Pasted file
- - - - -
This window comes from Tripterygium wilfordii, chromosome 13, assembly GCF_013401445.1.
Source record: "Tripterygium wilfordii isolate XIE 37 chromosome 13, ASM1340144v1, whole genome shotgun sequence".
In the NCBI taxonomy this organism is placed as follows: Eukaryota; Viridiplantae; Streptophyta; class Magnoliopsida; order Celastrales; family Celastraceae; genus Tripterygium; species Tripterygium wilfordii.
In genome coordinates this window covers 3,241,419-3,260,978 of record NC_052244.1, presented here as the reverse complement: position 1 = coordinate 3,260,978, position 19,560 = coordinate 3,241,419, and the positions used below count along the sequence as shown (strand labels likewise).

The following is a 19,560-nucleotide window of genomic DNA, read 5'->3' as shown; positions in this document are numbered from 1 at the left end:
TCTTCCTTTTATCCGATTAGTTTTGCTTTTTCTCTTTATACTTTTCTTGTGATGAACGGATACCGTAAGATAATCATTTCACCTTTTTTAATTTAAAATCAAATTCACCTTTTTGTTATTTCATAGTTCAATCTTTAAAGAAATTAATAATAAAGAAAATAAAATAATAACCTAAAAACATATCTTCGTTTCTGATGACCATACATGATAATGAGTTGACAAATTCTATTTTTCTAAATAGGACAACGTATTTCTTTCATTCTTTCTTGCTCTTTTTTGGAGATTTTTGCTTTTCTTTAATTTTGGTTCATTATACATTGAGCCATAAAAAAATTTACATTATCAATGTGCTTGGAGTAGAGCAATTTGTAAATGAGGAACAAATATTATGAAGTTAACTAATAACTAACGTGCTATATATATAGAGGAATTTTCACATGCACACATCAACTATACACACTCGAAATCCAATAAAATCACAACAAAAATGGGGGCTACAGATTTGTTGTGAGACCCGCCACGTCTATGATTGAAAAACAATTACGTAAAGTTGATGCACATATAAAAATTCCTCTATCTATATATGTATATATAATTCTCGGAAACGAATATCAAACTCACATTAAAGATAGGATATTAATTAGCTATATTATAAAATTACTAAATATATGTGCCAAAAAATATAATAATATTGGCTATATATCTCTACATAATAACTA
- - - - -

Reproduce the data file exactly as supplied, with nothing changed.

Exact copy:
This window comes from Tripterygium wilfordii, chromosome 13, assembly GCF_013401445.1.
Source record: "Tripterygium wilfordii isolate XIE 37 chromosome 13, ASM1340144v1, whole genome shotgun sequence".
In the NCBI taxonomy this organism is placed as follows: Eukaryota; Viridiplantae; Streptophyta; class Magnoliopsida; order Celastrales; family Celastraceae; genus Tripterygium; species Tripterygium wilfordii.
In genome coordinates this window covers 3,241,419-3,260,978 of record NC_052244.1, presented here as the reverse complement: position 1 = coordinate 3,260,978, position 19,560 = coordinate 3,241,419, and the positions used below count along the sequence as shown (strand labels likewise).

The following is a 19,560-nucleotide window of genomic DNA, read 5'->3' as shown; positions in this document are numbered from 1 at the left end:
TCTTCCTTTTATCCGATTAGTTTTGCTTTTTCTCTTTATACTTTTCTTGTGATGAACGGATACCGTAAGATAATCATTTCACCTTTTTTAATTTAAAATCAAATTCACCTTTTTGTTATTTCATAGTTCAATCTTTAAAGAAATTAATAATAAAGAAAATAAAATAATAACCTAAAAACATATCTTCGTTTCTGATGACCATACATGATAATGAGTTGACAAATTCTATTTTTCTAAATAGGACAACGTATTTCTTTCATTCTTTCTTGCTCTTTTTTGGAGATTTTTGCTTTTCTTTAATTTTGGTTCATTATACATTGAGCCATAAAAAAATTTACATTATCAATGTGCTTGGAGTAGAGCAATTTGTAAATGAGGAACAAATATTATGAAGTTAACTAATAACTAACGTGCTATATATATAGAGGAATTTTCACATGCACACATCAACTATACACACTCGAAATCCAATAAAATCACAACAAAAATGGGGGCTACAGATTTGTTGTGAGACCCGCCACGTCTATGATTGAAAAACAATTACGTAAAGTTGATGCACATATAAAAATTCCTCTATCTATATATGTATATATAATTCTCGGAAACGAATATCAAACTCACATTAAAGATAGGATATTAATTAGCTATATTATAAAATTACTAAATATATGTGCCAAAAAATATAATAATATTGGCTATATATCTCTACATAATAACTA